Australasian Gannet (Morus serrator). Note the keratinous plate of the beak underneath the black patch of the eye (it is a narrow triangular shape with a sharp point oriented anteriorly towards the tip of the beak). Macdonald identifies this as the site of a secondary external naris, a permanent gap between the upper and lower beak covered by a collapsible “jugal operculum.” Image credit: Yale Peabody Museum / Curious Sengi.
The total loss of nostrils in gannets seems to be a great way to prevent water from forcibly entering the nose during plunge diving and potentially causing damage or water entering the respiratory system. However, Macdonald noticed some interesting patterns in other unrelated diving birds. Cormorants (Family Phalacrocoracidae) certainly dive, but from the water’s surface, not from the air. Despite this more gentle entry into the water, cormorant nostrils are small and almost completely occluded. In contrast, the Brown Pelican (Pelecanus occidentalis) is a heavy-bodied plunge diver with open nostrils. The nostrils are surrounded by a flap of skin that might push up against the nostril and seal it like a valve under external water pressure.
To say that the complete narial occlusion in gannets is directly correlated to plunge diving would be ignoring some of the complexities of the story. We could interpret the near-total loss of nostrils in the cormorant as a remnant from a plunge diving ancestor. Or it could evolved for a different reason entirely. The alternative mechanism for closing up the nares in the Brown Pelican is suggestive that there is an adaptive advantage to not getting water up your nose when diving. In addition, the employment of a different solution to the same problem suggests that there are negative trade-offs involved with losing nostrils. For example, seabirds need salt-secreting glands to rid their bodies of the excess salt they ingest. These glands usually empty out through the nostrils. Gannets have relatively small salt-secreting glands and must discard concentrated salts from their mouths.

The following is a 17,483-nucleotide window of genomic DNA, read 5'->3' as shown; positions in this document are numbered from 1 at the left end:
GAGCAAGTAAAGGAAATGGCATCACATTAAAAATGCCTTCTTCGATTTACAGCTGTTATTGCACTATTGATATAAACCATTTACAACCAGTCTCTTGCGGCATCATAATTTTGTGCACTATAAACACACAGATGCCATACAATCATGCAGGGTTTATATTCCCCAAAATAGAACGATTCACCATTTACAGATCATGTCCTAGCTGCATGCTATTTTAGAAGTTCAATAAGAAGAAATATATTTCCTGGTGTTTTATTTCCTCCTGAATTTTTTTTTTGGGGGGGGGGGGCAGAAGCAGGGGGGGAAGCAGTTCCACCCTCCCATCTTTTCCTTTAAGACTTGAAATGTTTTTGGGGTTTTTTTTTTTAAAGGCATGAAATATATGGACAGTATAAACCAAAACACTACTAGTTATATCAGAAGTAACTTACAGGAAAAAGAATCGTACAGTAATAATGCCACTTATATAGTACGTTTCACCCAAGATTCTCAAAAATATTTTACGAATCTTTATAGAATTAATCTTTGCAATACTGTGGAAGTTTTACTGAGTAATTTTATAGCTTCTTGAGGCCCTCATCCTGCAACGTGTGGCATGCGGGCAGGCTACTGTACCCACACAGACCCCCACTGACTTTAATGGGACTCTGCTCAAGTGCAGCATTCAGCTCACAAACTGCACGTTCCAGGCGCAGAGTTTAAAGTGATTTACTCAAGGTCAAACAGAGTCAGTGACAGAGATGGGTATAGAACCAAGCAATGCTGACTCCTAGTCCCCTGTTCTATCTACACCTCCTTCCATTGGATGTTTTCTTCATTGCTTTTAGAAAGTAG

Skull of the Northern Gannet (Morus bassanus). During development, bone has overgrown the site of the external nares. The long, thin bone projecting behind the mandible is the jugal. Image credit: Yale Peabody Museum / Curious Sengi.
Faced with only skeletal material of extinct animals, paleontologists must be extra careful in interpreting the function of anatomical structures and extrapolating behavior. Even in a modern animal, like this Northern Gannet, it would be a dangerous oversimplification to state that occluded nostrils are directly related to plunge diving. Image credit: Yale Peabody Museum / Curious Sengi.
Interpreting the function of anatomical structures is always going to be more nuanced than saying “structure X is perfectly adapted to serve purpose Y.” The biological world is far removed from the world of engineering design. In our interpretations, we have to take into account the baggage and constraints imposed by evolutionary history, experimentally prove that a given structure does have a function that enhances performance, and keep in mind that trade-offs exist.